I have been waiting for the day that I can break out my brand new Bedazzler, bedazzle some multi-colored gemstones onto a chambray shirt, and gift it to you along with a matching Bedazzled velour scrunchie, but it’ll have to wait because as we all know, chambray is a summer fabric and the Holidays are winter.
Better Than a Bedazzled Reindeer Applique Cardigan Vest
So you will have to settle for a set of reviews of two seasonally appropriate Holiday cookbooks that were sent to me from their respective PR firms, Hometown Recipes for the Holidays from American Profile and Christmas 101 : 100 Festive Recipes with Menus and Timetables for Stress-Free Holiday Entertaining by Rick Rodgers. Hometown Recipes for the Holidays is a compilation of 250 of the best recipes submitted by readers of American Profile magazine. Though the book is titled “…Holidays,” it’s not just about what we typically label “The Holidays.” Recipes, organized into chapters by course, actually cover the range of American holidays across the calendar from New Year’s and Christmas to Easter to the Fourth of July to Halloween. Each recipe credits the American Profile reader who submitted it and though it’s not Pulitzer Prize winning writing, the introductory paragraphs they’ve written are charming reminders that real people make Apple Pecan French Toast, Coconut Crumble Sweet Potato Casserole and Bourbon Pork Tenderloin (omg). For total Holiday focus, Christmas 101 is exactly what it sounds like: a first semester class in Holiday cooking with basic recipes, techniques and explanations for things like rib roast, tenderloin, crown roast of pork, baked ham and roast goose. Rick Rodgers is a well-known cookbook author, consultant, and cooking teacher, so his recipes are easy to read and follow.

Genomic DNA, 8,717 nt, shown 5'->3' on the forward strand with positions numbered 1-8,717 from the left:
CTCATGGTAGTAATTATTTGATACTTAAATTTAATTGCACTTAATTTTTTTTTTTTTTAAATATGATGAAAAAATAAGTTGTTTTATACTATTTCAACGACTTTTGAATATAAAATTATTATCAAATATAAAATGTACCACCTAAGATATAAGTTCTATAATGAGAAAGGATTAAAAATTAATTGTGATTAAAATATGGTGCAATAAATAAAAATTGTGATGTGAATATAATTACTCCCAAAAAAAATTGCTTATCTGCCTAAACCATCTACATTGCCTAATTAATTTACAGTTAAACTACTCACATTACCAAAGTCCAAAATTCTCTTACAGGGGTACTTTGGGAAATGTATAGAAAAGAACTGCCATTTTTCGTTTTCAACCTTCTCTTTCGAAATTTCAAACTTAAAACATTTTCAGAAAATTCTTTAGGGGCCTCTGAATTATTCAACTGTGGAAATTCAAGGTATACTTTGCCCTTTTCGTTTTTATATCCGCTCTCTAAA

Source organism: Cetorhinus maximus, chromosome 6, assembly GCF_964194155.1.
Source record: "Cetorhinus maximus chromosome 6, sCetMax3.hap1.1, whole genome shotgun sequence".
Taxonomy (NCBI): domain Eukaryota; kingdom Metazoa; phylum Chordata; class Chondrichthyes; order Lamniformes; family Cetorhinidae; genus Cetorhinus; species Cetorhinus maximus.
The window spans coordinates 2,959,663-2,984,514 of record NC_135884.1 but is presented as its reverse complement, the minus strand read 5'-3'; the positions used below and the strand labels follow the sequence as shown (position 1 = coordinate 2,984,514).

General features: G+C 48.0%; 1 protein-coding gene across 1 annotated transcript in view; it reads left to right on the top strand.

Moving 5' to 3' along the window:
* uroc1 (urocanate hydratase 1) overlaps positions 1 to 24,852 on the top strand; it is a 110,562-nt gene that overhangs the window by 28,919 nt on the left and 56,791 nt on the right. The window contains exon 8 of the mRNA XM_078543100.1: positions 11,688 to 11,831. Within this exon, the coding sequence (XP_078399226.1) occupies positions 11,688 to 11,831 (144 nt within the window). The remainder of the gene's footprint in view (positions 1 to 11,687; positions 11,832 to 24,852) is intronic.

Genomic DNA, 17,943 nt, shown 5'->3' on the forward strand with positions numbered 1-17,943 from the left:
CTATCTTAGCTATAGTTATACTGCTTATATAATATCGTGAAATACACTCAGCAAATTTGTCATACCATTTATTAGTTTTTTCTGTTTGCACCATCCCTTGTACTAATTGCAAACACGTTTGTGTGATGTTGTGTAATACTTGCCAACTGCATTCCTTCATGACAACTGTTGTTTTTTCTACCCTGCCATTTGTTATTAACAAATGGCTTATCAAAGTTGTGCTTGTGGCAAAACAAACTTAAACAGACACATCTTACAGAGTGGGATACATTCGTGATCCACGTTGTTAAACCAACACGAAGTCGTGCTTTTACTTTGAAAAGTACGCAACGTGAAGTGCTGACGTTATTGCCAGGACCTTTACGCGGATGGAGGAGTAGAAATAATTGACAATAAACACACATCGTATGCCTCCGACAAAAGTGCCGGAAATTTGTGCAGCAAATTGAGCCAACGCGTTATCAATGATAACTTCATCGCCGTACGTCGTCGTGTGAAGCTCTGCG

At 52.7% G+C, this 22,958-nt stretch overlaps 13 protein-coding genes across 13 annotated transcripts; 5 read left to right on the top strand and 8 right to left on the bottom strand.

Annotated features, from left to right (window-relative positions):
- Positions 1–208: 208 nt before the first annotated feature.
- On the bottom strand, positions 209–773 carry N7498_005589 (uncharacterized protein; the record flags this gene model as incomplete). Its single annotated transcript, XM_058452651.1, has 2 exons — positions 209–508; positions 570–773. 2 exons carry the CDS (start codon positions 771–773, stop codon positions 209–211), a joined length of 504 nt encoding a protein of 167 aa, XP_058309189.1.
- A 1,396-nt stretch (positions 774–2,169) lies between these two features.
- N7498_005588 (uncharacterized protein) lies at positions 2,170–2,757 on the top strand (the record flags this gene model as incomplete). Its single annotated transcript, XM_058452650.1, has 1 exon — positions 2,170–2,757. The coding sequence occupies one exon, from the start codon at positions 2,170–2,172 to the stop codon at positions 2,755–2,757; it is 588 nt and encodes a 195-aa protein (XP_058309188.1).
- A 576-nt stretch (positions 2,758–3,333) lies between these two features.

If the Books Are So Great Why Did You Gift Them Away?
Because it’s The Holidays and I’m giving like that. Because I’m a perfect goddess. I don’t need cookbooks. Because I already copied down all the recipes I want. I’ve included a Christmas 101 recipe for Brussels Sprouts with Pancetta below because as you all may (or may not? don’t you follow me on twitter?!), I made Brussels sprouts (maple glazed, with caramelized onions and bacon) for my family’s Thanksgiving dinner for the first time ever, and they were burnt to a black, baby cabbaggious crisp. They said leaving it on the stovetop on a lit burner even after it was put into a serving dish was “an accident,” but I know. Oh, but I know that it was all a conspiracy to ensure that nothing takes away from the glory that is their favorite Green Bean Casserole on our Thanksgiving dinner table. I’m not over it. And yes, I will be obsessed with Brussels sprouts until I make Brussels sprouts for my family. And they eat them. And they like them. And they disown that stupid green bean casserole. Ok, a girl can dream.
Brussels Sprouts with Pancetta Recipe
from Christmas 101 by Rick Rodgers “While Brussels sprouts are popular on winter menus, they often need a bit of gussying up to make them appropriate for a Holiday meal. Pancetta, a peppered, unsmoked, and rolled bacon available at Italian delicatessens and many supermarkets, gives a boost to the humble Brussels sprouts. If you want to substitute regular bacon, blanch it first to remove the smoky taste: place the bacon in a skillet, add cold wter to cover, and bring to a simmer over low heat. Drain, rinse, pat dry with paper towels, and chop coarsely.” Makes 8 to 10 servings
Brussels Sprouts with Pancetta Ingredients:
4 ounces sliced (1¼-inch thick) pancetta, coarsely chopped 1 tablespoon extra virgin olive oil 1/3 cup chopped shallots 3 10-ounce containers Brussels sprouts, trimmed and cut lengthwise into ½-inch thick slices 1 cup homemade brown stock, homemade turkey stock, or canned reduced-sodium chicken broth ¼ teaspoon salt ¼ teaspoon freshly ground black pepper
Brussels Sprouts with Pancetta Directions:
In a large skillet, cook the pancetta in the oil over medium heat, turning occasionally, until crisp and brown, about 5 minutes. Add the shallots and stir until softened, about 1 minute. Stir in the Brussels sprouts. Add the stock and season with salt and pepper. Cover and reduce the heat to medium-low. Simmer until the Brussels sprouts are tender when pierced with the tip of a small, sharp knife, about 20 minutes. If any stock remains in the skillet, increase the heat to medium high and cook until it evaporates. Serve hot.